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Her Campus / Jenna Freitas
Wellness > Sex + Relationships

Let’s Talk About Sex Baby: The Importance of Healthy Sex Habits

This article is written by a student writer from the Her Campus at SMCVT chapter.


With social media today, it’s easier than ever to be an activist. With a quick reshare, comment, like, or repost, information is spreading like wildfire and it is making issues that were often “taboo” easier than ever to address. So let’s talk about sex; sex and sexuality are a fundamental part of being human and plays an important role in our identity. While it means something different to everyone, it’s important to discuss healthy habits while having sex. 


With the rise of the MeToo movement, which started in 2006 but became more popular in 2017, there has been a strong effort to spread awareness on understanding consent. What is consent? How do you approach getting consent without being awkward? How do you navigate consent for the first time? In a study done by the Guttmacher Institute, 71% of men between the age of 18-24 described their first time having sex (sex in this study defined as penile – vaginal sex) as wanted, compared to their female counterpart, where only 45% said it was wanted, and 51% had mixed feelings (Guttmacher Institute). This disparity among genders shows that clear consent by both parties often isn’t present and only exacerbates the need for conversations about consent. 


Accordimg to the CDC, more than 1 in 3 women and nearly 1 in 4 men have experienced sexual violence in their lifetime (CDC). These aren’t just statistics, but real life people – mothers, sisters, brothers, and friends, who are targeted and must now suffer with the many repercussions that come with sexual violence, whether it be social isolation, disease or infection, anxiety, depression, or even PTSD. 


But sexual abuse doesn’t have to be physical or violent to be harmful. Violence via microaggressions or verbal or non-verbal actions continue to haunt those around us and only fuel the flames of sexual violence worldwide. In a recent survey done by the UN Women, the U.K. found that 97% of women between the age of 18 – 24 have been sexually harassed and 96% of these women don’t report these situations because they would find it ineffective (UNUK 2021). So consent isn’t the only issue; many feel as though they cannot confide in the systems that are supposed to support them in these situations. This, paired with society’s “victim blaming” phenomenon, often leaves those who have been assaulted or harassed feeling even more helpless and hopeless.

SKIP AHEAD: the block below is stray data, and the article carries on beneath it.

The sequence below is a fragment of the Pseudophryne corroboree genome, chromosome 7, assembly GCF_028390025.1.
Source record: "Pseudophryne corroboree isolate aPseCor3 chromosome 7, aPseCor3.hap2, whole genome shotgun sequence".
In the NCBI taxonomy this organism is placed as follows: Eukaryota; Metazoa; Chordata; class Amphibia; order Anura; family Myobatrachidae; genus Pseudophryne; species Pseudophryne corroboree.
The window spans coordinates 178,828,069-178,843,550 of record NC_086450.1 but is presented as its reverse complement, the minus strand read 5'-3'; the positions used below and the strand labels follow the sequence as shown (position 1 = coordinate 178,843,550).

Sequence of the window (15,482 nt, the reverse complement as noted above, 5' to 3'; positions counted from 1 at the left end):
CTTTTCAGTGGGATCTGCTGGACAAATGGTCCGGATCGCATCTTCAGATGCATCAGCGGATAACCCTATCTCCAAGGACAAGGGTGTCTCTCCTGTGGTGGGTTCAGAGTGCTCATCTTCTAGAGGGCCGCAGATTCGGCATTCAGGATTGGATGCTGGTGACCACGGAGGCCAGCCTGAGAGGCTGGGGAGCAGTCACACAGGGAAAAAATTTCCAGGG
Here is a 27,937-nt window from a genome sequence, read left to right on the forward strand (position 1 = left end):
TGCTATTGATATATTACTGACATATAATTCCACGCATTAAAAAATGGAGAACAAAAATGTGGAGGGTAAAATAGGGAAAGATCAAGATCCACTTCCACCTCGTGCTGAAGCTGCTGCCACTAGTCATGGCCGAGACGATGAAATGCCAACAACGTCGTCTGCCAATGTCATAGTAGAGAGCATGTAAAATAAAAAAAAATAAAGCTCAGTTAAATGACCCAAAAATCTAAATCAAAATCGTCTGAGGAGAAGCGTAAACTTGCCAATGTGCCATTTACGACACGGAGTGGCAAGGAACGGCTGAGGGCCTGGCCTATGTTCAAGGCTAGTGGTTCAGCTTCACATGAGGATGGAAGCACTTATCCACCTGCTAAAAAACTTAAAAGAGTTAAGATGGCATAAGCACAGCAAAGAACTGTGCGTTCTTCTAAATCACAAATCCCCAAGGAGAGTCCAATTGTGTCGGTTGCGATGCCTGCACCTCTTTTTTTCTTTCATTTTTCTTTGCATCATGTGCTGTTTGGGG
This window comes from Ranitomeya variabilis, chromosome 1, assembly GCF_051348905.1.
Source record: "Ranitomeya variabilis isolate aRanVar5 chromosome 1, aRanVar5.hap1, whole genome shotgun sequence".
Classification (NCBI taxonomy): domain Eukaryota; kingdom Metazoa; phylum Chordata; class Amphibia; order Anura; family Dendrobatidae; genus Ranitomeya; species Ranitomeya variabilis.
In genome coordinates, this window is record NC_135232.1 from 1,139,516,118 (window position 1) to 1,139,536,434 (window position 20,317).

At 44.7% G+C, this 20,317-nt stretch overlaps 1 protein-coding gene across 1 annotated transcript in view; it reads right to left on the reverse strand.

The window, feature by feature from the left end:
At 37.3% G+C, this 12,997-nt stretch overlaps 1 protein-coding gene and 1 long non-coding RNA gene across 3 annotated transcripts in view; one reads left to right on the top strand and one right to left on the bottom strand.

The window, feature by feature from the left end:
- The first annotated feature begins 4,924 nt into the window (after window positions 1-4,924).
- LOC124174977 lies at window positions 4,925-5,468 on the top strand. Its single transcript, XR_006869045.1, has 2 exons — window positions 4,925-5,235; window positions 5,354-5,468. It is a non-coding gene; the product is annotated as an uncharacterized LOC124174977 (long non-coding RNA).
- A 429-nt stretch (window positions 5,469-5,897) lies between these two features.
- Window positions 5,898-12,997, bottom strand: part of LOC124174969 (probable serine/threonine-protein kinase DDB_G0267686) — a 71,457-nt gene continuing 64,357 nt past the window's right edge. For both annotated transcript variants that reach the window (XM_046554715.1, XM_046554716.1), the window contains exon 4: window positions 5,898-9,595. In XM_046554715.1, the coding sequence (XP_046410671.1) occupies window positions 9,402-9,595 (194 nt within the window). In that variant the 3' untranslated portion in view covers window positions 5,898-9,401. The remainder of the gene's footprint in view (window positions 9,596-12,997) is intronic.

The effects of assault and harrasement are not exclusivley reserved to mental health decline, but sexual violence can lead to an increased spread of Sexually Transmitted Diseases (STDs) or Infections (STIs). In a study done in 1990, a group of women were screened following rape, and 14.4% of them were diagnosed with an STD (Lacey 1990). Due to the power difference in a sexually abusive situation, safe sex methods such as condoms are often not used, making the victim more vulnerable and susceptible to sexual disease. 

But victims of sexual assault are not the main demograohic contributing to the STD epidemic. While there are certain behaviors that are more prone to the spread of STDs, such as unprotected anal sex, there are simple actions that can prevent the spread of STDs and STIs. Simple behaviors such as wearing condoms and being honest about your sexual history can prevent the spread of STDs and STIs such as Chlamydia and Gonorrhoea. Yet, despite the rise in social media awareness in sexual health and consent, condom use in young people (14 -18) has steadily been decreasing. From 2007 to 2017, condom use among U.S. high school students fell from 62% to 54%. It’s no coincidence that people aged 15 – 24 contribute to half of the new cases of STDs annually (CDC). So there’s an increase of reposting an image about safe sex and consent, but when it comes down to it, we’re not wrapping up when we’re getting down and dirty. 


Practicing safe sex doesn’t just mean lowering the chances of getting an STD or STI, but it enhances the experience for both partners involved. By being comfortable with discussing boundaries and ensuring consent, both partners will be more comfortable and able to communicate about what they do and don’t enjoy. No diseases and a better experience? Talk about a win – win. 





Akers, Whitney. “Why are so many teens ditching condoms?” Healthline.com, https://www.healthline.com/health-news/why-are-so-many-teens-ditching-co….

CDC. “Sexual Violence.” CDC.Gov, https://journals.sagepub.com/doi/abs/10.1177/095646249000100603.

Guttmacher Institute. “Adolescent Sexual and Reproductive Health in the United States.” Guttmacher.Org, 2019, https://www.guttmacher.org/fact-sheet/american-teens-sexual-and-reproduc….

Lacey, H.B. “Sexually Transmitted Disease and Rape: The experience of a sexual assault center.” International Journal of STDs and AIDS, 1990, https://journals.sagepub.com/doi/abs/10.1177/095646249000100603.

Maryville University. “Understanding the MeTOo Movement: A sexual Harassment Awareness Guide.” maryville.edu, https://online.maryville.edu/blog/understanding-the-me-too-movement-a-se….

UN Women UK. “Research finds that 97% of women in the UK have been sexually harassed.” openaccessgovernment.org, https://www.openaccessgovernment.org/97-of-women-in-the-uk/105940/.


Class of 2022 International Relations and Public Health Major Peace and Justice Minor